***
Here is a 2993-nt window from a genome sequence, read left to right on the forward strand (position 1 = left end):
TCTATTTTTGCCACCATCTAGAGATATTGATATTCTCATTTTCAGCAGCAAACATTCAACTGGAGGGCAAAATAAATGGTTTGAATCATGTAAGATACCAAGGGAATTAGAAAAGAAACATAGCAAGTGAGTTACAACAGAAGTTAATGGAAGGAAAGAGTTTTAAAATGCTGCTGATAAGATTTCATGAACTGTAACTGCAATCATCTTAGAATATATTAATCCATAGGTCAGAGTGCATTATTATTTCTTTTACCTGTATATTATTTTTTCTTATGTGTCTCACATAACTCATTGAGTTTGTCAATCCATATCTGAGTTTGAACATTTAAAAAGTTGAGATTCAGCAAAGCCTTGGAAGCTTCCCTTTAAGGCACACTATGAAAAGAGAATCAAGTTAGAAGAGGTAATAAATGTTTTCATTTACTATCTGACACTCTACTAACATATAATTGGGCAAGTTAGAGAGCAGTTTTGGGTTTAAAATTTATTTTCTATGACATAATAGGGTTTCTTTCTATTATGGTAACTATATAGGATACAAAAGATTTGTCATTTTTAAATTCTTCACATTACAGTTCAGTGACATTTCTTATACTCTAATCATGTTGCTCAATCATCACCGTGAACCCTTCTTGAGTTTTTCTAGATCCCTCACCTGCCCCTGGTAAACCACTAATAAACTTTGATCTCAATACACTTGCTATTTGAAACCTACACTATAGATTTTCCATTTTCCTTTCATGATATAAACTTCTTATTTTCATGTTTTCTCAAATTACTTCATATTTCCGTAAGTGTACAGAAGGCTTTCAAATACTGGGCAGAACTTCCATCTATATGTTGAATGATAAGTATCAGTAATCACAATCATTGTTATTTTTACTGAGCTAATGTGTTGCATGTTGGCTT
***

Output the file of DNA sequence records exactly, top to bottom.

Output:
Here is a 2993-nt window from a genome sequence, read left to right on the forward strand (position 1 = left end):
TCTATTTTTGCCACCATCTAGAGATATTGATATTCTCATTTTCAGCAGCAAACATTCAACTGGAGGGCAAAATAAATGGTTTGAATCATGTAAGATACCAAGGGAATTAGAAAAGAAACATAGCAAGTGAGTTACAACAGAAGTTAATGGAAGGAAAGAGTTTTAAAATGCTGCTGATAAGATTTCATGAACTGTAACTGCAATCATCTTAGAATATATTAATCCATAGGTCAGAGTGCATTATTATTTCTTTTACCTGTATATTATTTTTTCTTATGTGTCTCACATAACTCATTGAGTTTGTCAATCCATATCTGAGTTTGAACATTTAAAAAGTTGAGATTCAGCAAAGCCTTGGAAGCTTCCCTTTAAGGCACACTATGAAAAGAGAATCAAGTTAGAAGAGGTAATAAATGTTTTCATTTACTATCTGACACTCTACTAACATATAATTGGGCAAGTTAGAGAGCAGTTTTGGGTTTAAAATTTATTTTCTATGACATAATAGGGTTTCTTTCTATTATGGTAACTATATAGGATACAAAAGATTTGTCATTTTTAAATTCTTCACATTACAGTTCAGTGACATTTCTTATACTCTAATCATGTTGCTCAATCATCACCGTGAACCCTTCTTGAGTTTTTCTAGATCCCTCACCTGCCCCTGGTAAACCACTAATAAACTTTGATCTCAATACACTTGCTATTTGAAACCTACACTATAGATTTTCCATTTTCCTTTCATGATATAAACTTCTTATTTTCATGTTTTCTCAAATTACTTCATATTTCCGTAAGTGTACAGAAGGCTTTCAAATACTGGGCAGAACTTCCATCTATATGTTGAATGATAAGTATCAGTAATCACAATCATTGTTATTTTTACTGAGCTAATGTGTTGCATGTTGGCTT